Did you think yoga was just a set of boring asanas? Not so, says yoga practitioner and teacher Samanta Duggal. Here's what she has to say...

Of late the general profile of yoga teachers seems to be undergoing a metamorphosis. From venerable, elderly folk you have hip youngsters who stretch and bend like the professionals they are. Samanta Duggal belongs to this latter breed.

Samanta began as a dancer and instructor in Shiamak Davar's Dance Company but her shift to yoga was serendipitous. She was in Canada when she saw an advertisement for a Yoga course by the Shivanand School of Yoga. In 2003, she opted for the teacher training course and then completed the advanced course as well. Her explorations into healing techniques continued as she delved into Hatha Yoga, Vinyasa Yoga, pranayama, meditation and yogic techniques, Vedic chanting, foot reflexology, panchakarma, Thai massage …

In Chennai recently to conduct a workshop on Flow Yoga for 136.1 Yoga Studio, Samanta took time off to talk about why she thinks yoga is possibly the best thing to happen for anybody.

What is flow yoga?

Flow Yoga is also called Vinyasa Yoga. It's nothing very difficult. Vinyasa simply links two or more poses together with the breath. All it means is that you flow from one pose to another as you inhale and exhale. So you're not moving from one static pose to another; instead there is a dynamic flow.

How does one choose between the different types of yoga?

Eventually they all lead to the same goal; so it doesn't really matter. Yoga is a holistic practice meant for both mind and body. It's not a purely physical workout – though that element is certainly there. Now how to choose the kind of yoga: for the hardcore physical workout type, you can choose power yoga or ashtanga yoga. For someone who prefers a gentler style, there are other options. I believe the teacher has to devise a practice depending on the student's age, physique and mental temperament. It may begin as a tool to gain physical strength but the emotional benefits are there. Slowly one starts to bring mind, body and soul into alignment.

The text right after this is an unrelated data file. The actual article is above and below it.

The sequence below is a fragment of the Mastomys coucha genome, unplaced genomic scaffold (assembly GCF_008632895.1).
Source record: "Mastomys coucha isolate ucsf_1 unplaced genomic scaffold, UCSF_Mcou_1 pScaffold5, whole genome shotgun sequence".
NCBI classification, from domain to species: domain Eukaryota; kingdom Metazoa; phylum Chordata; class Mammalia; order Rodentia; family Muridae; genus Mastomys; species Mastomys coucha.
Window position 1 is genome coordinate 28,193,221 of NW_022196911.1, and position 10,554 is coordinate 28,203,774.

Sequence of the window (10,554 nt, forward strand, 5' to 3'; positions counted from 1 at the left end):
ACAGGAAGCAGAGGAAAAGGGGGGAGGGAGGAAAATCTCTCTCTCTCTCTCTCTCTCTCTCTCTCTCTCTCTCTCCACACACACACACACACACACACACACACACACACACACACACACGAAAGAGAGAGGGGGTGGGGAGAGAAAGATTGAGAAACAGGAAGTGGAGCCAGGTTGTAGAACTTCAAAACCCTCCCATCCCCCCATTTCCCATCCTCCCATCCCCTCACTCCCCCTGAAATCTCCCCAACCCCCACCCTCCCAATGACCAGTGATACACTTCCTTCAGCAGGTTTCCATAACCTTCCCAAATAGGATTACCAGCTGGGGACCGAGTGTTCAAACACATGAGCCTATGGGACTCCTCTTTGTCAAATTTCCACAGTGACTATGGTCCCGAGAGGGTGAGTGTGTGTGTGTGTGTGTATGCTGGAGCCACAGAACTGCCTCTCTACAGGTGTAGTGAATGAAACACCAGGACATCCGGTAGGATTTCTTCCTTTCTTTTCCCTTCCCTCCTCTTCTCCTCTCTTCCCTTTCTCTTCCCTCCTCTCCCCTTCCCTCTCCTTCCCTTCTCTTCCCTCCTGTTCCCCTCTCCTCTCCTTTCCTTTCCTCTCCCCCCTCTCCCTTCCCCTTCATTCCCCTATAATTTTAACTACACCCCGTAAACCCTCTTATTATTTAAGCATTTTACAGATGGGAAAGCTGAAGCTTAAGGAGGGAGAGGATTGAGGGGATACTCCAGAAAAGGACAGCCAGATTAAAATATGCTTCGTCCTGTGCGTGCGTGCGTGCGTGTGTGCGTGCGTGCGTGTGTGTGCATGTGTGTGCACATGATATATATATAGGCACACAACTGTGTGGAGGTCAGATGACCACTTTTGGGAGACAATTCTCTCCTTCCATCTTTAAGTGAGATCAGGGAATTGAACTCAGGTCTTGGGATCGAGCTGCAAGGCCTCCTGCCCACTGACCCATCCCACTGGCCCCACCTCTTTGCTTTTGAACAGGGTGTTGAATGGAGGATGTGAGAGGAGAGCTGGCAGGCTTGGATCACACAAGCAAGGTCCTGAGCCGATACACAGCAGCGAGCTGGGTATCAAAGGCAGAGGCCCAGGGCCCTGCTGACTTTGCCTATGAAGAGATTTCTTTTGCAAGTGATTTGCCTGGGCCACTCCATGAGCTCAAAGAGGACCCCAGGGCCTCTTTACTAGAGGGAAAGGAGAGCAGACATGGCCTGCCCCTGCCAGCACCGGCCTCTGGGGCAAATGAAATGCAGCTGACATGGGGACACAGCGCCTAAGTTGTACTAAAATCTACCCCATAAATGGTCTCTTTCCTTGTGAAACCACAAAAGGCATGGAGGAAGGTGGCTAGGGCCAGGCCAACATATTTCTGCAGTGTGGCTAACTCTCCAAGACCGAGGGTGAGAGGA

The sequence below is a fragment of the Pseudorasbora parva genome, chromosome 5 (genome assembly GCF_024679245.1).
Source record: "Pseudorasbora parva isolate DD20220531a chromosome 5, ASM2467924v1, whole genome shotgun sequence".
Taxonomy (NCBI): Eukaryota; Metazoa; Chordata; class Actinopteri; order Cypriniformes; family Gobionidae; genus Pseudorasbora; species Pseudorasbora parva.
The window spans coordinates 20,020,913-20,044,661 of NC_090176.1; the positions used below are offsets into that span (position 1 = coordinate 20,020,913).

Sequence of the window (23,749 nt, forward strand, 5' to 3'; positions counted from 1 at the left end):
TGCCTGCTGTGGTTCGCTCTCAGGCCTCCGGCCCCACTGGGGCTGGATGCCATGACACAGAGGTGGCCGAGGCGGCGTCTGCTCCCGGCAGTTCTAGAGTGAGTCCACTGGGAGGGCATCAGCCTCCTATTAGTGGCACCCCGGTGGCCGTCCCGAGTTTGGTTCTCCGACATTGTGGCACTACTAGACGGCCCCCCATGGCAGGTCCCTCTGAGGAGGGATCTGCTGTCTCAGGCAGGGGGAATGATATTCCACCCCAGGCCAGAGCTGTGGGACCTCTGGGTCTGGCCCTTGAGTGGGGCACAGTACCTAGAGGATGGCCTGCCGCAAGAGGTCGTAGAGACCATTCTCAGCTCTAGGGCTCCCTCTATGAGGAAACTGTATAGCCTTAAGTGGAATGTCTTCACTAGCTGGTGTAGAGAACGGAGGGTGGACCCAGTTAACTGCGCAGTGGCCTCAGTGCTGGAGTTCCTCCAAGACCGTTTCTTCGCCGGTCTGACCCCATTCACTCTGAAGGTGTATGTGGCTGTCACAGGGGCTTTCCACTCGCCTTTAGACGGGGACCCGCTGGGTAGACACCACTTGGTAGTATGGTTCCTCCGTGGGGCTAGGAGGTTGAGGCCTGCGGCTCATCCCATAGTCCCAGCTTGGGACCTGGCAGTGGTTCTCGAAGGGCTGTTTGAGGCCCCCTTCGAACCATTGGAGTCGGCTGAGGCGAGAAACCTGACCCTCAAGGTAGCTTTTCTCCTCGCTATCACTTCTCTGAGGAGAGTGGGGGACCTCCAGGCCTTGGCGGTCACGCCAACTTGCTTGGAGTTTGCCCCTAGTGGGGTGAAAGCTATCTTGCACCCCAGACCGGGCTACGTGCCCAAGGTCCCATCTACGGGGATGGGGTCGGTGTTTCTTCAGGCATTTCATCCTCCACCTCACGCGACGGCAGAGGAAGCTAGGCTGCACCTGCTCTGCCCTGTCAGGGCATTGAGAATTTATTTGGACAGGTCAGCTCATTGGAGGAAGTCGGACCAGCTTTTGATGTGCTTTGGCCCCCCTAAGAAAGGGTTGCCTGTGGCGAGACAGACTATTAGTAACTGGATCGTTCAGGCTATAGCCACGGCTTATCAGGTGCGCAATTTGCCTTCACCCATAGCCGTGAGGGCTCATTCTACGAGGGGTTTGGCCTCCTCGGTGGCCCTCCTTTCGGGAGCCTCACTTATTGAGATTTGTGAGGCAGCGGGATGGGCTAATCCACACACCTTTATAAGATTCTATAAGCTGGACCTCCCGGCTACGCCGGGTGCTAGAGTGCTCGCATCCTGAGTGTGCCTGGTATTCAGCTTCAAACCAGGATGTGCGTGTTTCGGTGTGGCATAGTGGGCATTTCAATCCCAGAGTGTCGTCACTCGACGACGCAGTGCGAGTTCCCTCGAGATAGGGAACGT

What, according to you, is the best age to start yoga?

Seven or eight, I would say. This is when they start being aware of the self and the other. Also the practice of surya namaskar and asanas can delay the onset of puberty for a couple of years and make the challenging transition to adolescence easier to deal with.

Of course you have to use a different approach when teaching children. You have to engage them with storytelling and songs and slowly introduce yoga. Also power yoga works for very active children. It burns off the excess energy leaving them much calmer and more able to focus.

Yoga is not accessible to all as yet. In such a situation, what would you suggest as an alternative fitness programme?

(laughs) Well I would normally advocate yoga as an all round fitness programme but yes if you don't have access to it, look at walking, cycling, jogging… something outdoors. Also eat well. I don't mean eat whatever you want but a balanced diet. Include lots of vegetables even if you are non-vegetarian. Do not leave out any one food type. You need them all in moderation. Try to look at the positive side of things.

Would there be situations where a person cannot practise yoga?

No I don't think so. Yogic practice can be modified to suit a person's needs. A person with, say, a back problem may not be able to do one particular asana but that does not mean that yoga is not for that person. There will be other asanas or techniques that can bring them some measure of relief.

Often I hear that pregnant women cannot do yoga, but this is not true. Yoga helps not just the mother but is also beneficial for the foetus. And there are specific techniques which will harm neither the mother nor the baby. The trouble is that in India, there is this belief that pregnant women must just put their feet up and eat. But staying active right through pregnancy actually helps. And yoga helps the mother cope with both the physical changes in her body and also the mental ones.

If you had to describe what yoga means to you…

(thoughtfully) See, Yoga is not just about asanas and pranayama and meditation; it is much, much more. It means balance to me in every way; yin with the yang, masculine with feminine, dynamic with passive, the gross with the spiritual.

Samanta's tips

Practise yoga regularly. Find which one works for you.

If you can't practise yoga, workout regularly, Cycle, jog, walk... but do something.

Eat well but in moderation. Include lots of fruits and vegetables in your diet.

Stay positive. Look at the bright side of things.

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